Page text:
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Throwback Thursday – 1990

Take a DJ from the Ukraine, a style icon from Ohio, a graphic arts student from Tokyo, three legendary funk musicians from James Brown’s band, a homophobic rapper named after a personal hygiene implement, and a reference to a Dr. Seuss book, and you have the single that was named the best of 1990 by the Village Voice and New Music Express and the second best dance record of all-time (after Donna Summer’s “I Feel Love”) by Slant magazine.

The song is “Groove is in the Heart,” and it kicks off this week’s Throwback Thursday playlist, in which we’ll hear twenty of the best hits of 1990.


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It’s Jesus’ Birthday And I Need To Dance!

Actually, today is not Jesus’ birthday. At least not Jesus Christ’s birthday. Maybe Jesus de la Guarda of East L.A. was born on this date in 1983 (happy birthday, Jesus!), but Jesus Christ was not.

Most likely, Jesus (Christ, not de la Guarda) was born in autumn, perhaps on November 18. Not only is December 25 not His birthday, but 0 was not His birth year, according to some scholars. The assumed year of His birth is 6 to 4 B.C. That means Christ was born six to four years before Christ! He was truly ahead of his time! Ba-dum-bump.

Regardless of when His actual birth date was, folks in many parts of the world celebrate it today, because nothing is open anyway so why not?

As for me, I need to dance! The Tunes du Jour weekly dance party kicks off with Snap!’s “Mary Had a Little Boy.” Happy birthday, Jesus de la Guarda!


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It’s Friday And I Need To Dance!

“You’re gettin’ busy like a bee and that’s the troof
I got a feeling there’s a fire on the roof.”

– “Wiggle It” by 2 in a Room

The phrase “busy like a bee,” or at least a variation thereof, dates back to the 14th century, when Geoffrey Chaucer used it in his The Canterbury Tales:
Ey! Goddes mercy!” sayd our Hoste tho,
Now such a wyf I pray God keep me fro.
Lo, suche sleightes and subtilitees
In wommen be; for ay as busy as bees
Be thay us seely men for to desceyve,
And from a soth ever a lie thay weyve.
And by this Marchaundes tale it proveth wel.

What on earth is he banging on about? Next time, Chaucer, use Spellcheck.

Per Wiktionary, the phrase “busy as a bee” means very active, working constantly.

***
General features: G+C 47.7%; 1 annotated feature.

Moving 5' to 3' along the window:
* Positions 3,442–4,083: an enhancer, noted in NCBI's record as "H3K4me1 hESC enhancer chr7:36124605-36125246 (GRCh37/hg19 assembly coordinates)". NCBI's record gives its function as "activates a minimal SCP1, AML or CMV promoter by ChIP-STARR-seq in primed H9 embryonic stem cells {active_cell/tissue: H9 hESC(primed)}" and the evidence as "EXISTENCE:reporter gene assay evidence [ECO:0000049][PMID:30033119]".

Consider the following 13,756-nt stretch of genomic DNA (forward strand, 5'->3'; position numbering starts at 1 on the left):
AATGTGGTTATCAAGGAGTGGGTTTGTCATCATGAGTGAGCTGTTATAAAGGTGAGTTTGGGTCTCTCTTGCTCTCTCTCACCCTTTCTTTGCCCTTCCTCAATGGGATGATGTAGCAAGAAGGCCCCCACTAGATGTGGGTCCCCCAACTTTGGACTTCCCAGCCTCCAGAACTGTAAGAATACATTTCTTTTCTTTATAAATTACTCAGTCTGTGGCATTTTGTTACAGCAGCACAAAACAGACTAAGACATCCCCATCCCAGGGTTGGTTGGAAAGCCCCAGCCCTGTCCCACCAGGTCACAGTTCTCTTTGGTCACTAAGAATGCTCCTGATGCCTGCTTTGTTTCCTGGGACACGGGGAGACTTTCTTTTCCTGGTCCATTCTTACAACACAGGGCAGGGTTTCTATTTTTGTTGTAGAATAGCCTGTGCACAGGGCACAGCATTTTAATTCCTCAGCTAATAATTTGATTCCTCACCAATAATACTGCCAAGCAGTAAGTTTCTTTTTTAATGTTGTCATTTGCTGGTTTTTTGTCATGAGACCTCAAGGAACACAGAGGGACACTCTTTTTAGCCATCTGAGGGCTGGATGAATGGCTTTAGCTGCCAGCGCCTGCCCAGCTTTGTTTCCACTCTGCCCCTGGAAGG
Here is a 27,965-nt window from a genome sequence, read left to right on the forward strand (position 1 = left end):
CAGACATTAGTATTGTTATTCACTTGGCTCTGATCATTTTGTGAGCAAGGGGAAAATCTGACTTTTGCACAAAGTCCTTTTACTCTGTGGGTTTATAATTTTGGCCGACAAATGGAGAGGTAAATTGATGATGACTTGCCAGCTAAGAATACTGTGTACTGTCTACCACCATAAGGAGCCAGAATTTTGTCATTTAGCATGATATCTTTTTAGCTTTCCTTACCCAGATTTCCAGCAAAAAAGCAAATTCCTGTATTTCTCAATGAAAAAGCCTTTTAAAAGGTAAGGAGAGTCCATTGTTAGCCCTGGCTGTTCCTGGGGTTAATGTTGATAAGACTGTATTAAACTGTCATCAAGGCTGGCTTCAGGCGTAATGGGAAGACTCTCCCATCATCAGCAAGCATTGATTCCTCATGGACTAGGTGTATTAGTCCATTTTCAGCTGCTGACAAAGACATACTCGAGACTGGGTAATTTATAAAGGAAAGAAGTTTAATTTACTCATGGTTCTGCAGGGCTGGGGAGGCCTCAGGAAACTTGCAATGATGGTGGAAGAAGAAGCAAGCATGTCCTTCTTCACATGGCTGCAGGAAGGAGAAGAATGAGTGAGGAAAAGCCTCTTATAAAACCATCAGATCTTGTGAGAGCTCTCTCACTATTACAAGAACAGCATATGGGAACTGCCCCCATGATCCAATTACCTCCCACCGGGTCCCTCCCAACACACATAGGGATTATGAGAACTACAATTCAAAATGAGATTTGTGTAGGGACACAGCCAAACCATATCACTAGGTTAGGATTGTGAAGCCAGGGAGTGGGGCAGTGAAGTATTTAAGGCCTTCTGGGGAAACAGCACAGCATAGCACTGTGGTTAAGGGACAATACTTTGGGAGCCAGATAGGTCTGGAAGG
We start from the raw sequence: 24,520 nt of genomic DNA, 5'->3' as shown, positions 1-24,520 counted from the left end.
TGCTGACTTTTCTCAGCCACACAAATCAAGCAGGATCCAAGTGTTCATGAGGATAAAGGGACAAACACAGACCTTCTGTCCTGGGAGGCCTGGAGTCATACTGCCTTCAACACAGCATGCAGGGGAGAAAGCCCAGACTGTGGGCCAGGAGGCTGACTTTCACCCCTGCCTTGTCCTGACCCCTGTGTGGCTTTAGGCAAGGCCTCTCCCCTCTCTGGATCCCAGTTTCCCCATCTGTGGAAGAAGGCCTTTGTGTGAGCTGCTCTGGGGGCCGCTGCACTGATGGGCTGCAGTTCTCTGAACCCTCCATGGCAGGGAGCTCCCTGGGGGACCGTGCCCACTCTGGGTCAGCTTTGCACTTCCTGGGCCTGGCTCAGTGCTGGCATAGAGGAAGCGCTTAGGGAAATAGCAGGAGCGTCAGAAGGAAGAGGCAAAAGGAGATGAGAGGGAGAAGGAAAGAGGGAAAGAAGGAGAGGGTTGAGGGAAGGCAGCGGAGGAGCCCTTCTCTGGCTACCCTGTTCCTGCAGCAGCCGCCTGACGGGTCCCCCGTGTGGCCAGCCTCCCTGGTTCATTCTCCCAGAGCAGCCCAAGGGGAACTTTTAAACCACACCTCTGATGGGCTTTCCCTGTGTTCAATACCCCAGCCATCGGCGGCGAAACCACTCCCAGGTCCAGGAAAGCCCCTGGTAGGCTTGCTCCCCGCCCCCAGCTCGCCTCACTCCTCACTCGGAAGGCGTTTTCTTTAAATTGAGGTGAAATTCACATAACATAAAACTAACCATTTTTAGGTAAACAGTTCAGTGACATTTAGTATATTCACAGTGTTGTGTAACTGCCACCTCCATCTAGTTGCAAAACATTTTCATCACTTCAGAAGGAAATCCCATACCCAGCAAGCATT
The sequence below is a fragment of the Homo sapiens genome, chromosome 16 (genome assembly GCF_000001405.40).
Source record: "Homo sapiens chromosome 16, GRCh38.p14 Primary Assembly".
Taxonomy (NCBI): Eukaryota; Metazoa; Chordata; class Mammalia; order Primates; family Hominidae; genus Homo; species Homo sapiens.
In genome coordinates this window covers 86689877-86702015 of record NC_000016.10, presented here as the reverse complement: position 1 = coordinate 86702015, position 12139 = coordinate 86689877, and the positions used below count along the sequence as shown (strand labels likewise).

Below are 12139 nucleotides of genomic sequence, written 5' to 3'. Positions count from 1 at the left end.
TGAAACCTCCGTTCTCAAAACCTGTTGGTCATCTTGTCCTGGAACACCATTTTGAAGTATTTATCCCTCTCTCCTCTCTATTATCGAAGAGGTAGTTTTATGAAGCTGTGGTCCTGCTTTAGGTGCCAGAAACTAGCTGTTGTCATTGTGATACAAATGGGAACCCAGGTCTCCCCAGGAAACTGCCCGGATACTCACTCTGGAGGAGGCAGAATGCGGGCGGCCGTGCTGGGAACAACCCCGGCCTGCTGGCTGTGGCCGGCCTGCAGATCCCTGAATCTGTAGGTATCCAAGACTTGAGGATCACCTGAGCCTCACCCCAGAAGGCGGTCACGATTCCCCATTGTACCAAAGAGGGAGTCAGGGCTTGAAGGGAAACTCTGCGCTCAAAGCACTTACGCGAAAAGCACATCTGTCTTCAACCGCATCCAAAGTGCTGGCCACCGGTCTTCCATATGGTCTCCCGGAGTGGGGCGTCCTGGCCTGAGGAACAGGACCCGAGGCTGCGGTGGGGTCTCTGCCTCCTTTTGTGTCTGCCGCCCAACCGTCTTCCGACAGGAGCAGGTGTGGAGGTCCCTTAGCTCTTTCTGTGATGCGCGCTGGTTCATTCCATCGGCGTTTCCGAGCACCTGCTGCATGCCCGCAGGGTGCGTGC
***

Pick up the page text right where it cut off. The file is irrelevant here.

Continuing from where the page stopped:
The phrase is a bit of a misnomer, though. Not all bees work constantly. Take the drone. Unlike other bees, the drone does not collect nectar or pollen. The drone does not participate in the construction of the hive. Drones don’t have stingers so they are unable to cause pain to the frightened blogger who runs shrieking at the site of a bee. Per Slate.com, drones “don’t leave the hive until early afternoon, at which time they carouse around in packs, and when they get home just a few hours later, they rely on the worker bees to feed them.” Drones are assholes.

The drone exists to fertilize a queen bee. The mating takes place while the bees are in flight. Literally, they give a flying fuck. From penetration to ejaculation takes about two seconds, which to me is forty seconds shorter than sex should last. The drone dies soon after, as his penis and other much-loved body parts are ripped off during sexual intercourse. Any drones reading this, take it from me – no woman is worth that aggravation, and that’s the troof.

Friday is dance day at Tunes du Jour. This week’s party kicks off with 2 in a Room’s “Wiggle It.”


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It’s Ana Matronic’s Birthday And I Need To Dance!

“A kiki is a party, for calming all your nerves
We’re spilling tea, and dishing just deserts when they deserve
And though the sun is rising, few may choose to leave”

It’s Friday and I need to dance, but you already know that.

I’ve always enjoyed going out clubbing, especially in the early nineties. Some Fridays and many Saturdays I’d go with whoever I was then dating or a good friend to The Roxy or The Limelight or Twilo (though Twilo may have come into being a few years into the nineties) or that club on Sixth Avenue around 15th Street whose name escapes me at the moment or that bar/club/fire hazard in the East Village or The Saint. In New York, the clubs didn’t close at 2 AM or 4 AM. They stayed open. There were times we wouldn’t leave until 8 or 9 the next morning. As that was breakfast time, we’d head for a diner (a “coffee shop” in the local parlance, before coffee shop meant a place like Starbucks) to eat before heading home to sleep. Watching people start their Sunday before we even finished our Saturday made me feel so alive. I’m here on this earth and taking advantage of it.